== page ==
The opening story of Issue 2 of Grimdark Magazine, “The Line” by T.R. Napper, presents a picture in nobility. You might not think that at first, as the tale concerns George, a wrestler who makes a practice of breaking his opponents’ bones; but, you soon learn, that’s the least harm he can do to end a match. George is so good at his game that his wins come to seem too easy, and that’s where danger seeps in. The thoroughly corrupt regime that runs the “free zones” — places that seem anything but free to the majority of those who live and work there — has plans for George.


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SHORTS: Dellamonica, Malik, Gilman, Vaughn, Fischer, Hurley

There is so much free or inexpensive short fiction available on the internet these days. Here are a few stories we read this week that we wanted you to know about.

“The Cage” by A.M. Dellamonica (2010, free online at Tor.com or purchase Kindle version)

“The Cage,” a stand-alone short story by A.M. Dellamonica, was published a few years ago on Tor.com; I read it a while ago, re-read it recently, and am happy to report that it was just as enjoyable the second time around.


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SHORTS: Hurley, Valentine, Miller, Campbell-Hicks, Warrick

There is so much free or inexpensive short fiction available on the internet these days. Here are a few stories we read this week that we wanted you to know about.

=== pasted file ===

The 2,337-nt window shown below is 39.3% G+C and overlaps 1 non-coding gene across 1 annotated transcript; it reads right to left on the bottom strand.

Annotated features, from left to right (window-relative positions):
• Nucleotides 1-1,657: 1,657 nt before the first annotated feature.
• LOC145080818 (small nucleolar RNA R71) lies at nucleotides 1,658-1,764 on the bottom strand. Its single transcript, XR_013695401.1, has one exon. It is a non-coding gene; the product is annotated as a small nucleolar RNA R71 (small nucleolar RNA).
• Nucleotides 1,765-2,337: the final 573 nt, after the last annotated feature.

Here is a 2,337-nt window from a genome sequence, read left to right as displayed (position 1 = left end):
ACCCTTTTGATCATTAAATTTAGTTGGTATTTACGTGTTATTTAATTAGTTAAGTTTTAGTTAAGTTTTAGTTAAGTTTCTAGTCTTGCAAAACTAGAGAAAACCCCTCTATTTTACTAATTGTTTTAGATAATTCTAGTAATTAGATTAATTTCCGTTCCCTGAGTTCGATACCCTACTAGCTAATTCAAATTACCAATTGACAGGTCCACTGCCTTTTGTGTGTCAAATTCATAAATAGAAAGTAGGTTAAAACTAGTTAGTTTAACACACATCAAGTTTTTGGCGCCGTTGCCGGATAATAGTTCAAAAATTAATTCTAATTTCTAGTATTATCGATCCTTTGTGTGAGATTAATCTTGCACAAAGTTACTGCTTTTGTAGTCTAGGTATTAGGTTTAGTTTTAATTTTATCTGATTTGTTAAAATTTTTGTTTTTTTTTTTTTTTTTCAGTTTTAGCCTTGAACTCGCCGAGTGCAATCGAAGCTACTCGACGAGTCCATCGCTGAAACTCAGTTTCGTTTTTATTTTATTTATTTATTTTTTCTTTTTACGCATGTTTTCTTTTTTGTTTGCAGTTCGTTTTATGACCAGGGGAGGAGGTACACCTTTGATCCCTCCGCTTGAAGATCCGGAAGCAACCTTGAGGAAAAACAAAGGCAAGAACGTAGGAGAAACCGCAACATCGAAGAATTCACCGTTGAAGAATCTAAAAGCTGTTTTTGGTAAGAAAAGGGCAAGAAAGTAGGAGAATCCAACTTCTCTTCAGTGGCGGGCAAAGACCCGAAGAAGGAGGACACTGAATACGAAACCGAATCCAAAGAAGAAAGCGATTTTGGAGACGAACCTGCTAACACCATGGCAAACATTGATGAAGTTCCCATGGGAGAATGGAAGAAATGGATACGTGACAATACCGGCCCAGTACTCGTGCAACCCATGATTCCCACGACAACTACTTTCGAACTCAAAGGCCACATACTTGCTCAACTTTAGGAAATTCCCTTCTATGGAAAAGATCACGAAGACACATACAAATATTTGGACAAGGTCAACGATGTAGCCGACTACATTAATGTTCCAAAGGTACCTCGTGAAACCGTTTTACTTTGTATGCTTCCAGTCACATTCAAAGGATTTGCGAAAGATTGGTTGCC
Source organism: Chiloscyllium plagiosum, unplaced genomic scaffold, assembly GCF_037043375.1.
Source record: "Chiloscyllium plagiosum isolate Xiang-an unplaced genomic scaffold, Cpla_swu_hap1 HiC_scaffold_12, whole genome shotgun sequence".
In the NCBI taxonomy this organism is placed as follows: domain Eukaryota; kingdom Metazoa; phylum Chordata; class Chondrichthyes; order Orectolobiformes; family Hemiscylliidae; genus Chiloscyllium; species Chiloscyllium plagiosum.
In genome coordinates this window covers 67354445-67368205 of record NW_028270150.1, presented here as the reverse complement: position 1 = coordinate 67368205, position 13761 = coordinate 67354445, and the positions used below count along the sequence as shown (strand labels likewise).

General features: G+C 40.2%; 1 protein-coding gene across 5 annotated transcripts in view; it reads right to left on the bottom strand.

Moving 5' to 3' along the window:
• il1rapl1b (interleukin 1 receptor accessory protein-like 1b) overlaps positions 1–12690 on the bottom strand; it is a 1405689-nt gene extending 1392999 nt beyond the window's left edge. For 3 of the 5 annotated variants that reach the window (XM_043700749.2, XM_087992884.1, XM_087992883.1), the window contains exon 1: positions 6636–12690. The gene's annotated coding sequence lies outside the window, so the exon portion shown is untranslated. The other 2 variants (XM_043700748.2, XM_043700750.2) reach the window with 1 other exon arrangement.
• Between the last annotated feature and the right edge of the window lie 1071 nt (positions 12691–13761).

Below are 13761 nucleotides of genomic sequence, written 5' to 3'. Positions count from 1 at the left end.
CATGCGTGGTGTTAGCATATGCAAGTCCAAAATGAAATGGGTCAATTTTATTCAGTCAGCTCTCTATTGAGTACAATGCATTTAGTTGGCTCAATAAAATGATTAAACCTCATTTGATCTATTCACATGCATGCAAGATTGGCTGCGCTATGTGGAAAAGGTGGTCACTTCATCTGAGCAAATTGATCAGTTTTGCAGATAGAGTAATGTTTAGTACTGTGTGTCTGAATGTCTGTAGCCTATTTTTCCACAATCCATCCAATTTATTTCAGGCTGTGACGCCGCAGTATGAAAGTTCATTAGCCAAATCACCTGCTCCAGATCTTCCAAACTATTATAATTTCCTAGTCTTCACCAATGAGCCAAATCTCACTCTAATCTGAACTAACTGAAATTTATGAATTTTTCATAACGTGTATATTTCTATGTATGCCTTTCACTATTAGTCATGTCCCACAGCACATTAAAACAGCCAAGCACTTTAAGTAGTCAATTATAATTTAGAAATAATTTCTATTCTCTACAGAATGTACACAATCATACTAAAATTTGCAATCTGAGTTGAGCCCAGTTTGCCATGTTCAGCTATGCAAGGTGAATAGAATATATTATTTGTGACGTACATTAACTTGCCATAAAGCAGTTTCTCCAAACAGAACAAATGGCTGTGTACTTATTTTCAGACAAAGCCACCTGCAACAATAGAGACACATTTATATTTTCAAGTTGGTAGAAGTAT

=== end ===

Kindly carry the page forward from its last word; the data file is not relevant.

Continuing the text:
“Elephants and Corpses” by Kameron Hurley (May 2015, free on Tor.com, 99c Kindle version).

Nev has the ability to jump from a dying body into a nearby dead one, as long as he’s actually touched the dead body. He keeps a cache of dead bodies on hand so he’s never stuck for something for his soul to jump into.


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SHORTS: Barthelme, McGuire, Hurley, Wong, Vaughn, Anders, Headley, Shawl, Bolander, Walton, El-Mohtar, Valente, Dick

Our weekly exploration of free or inexpensive short fiction available on the internet. Here are a few stories we read this week that we wanted you to know about. 

“Report” by Donald Barthelme (1967, originally published in the New Yorker, free at Jessamyn.com (reprinted by permission), also collected in Sixty Stories)

“Our group is against the war. But the war goes on. I was sent to Cleveland to talk to the engineers. The engineers were meeting in Cleveland. I was supposed to persuade them not to do what they were going to do.”

“Report,” by Donald Barthelme,


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Next SFF Author: Gregg Hurwitz
Previous SFF Author: Stephen Hunt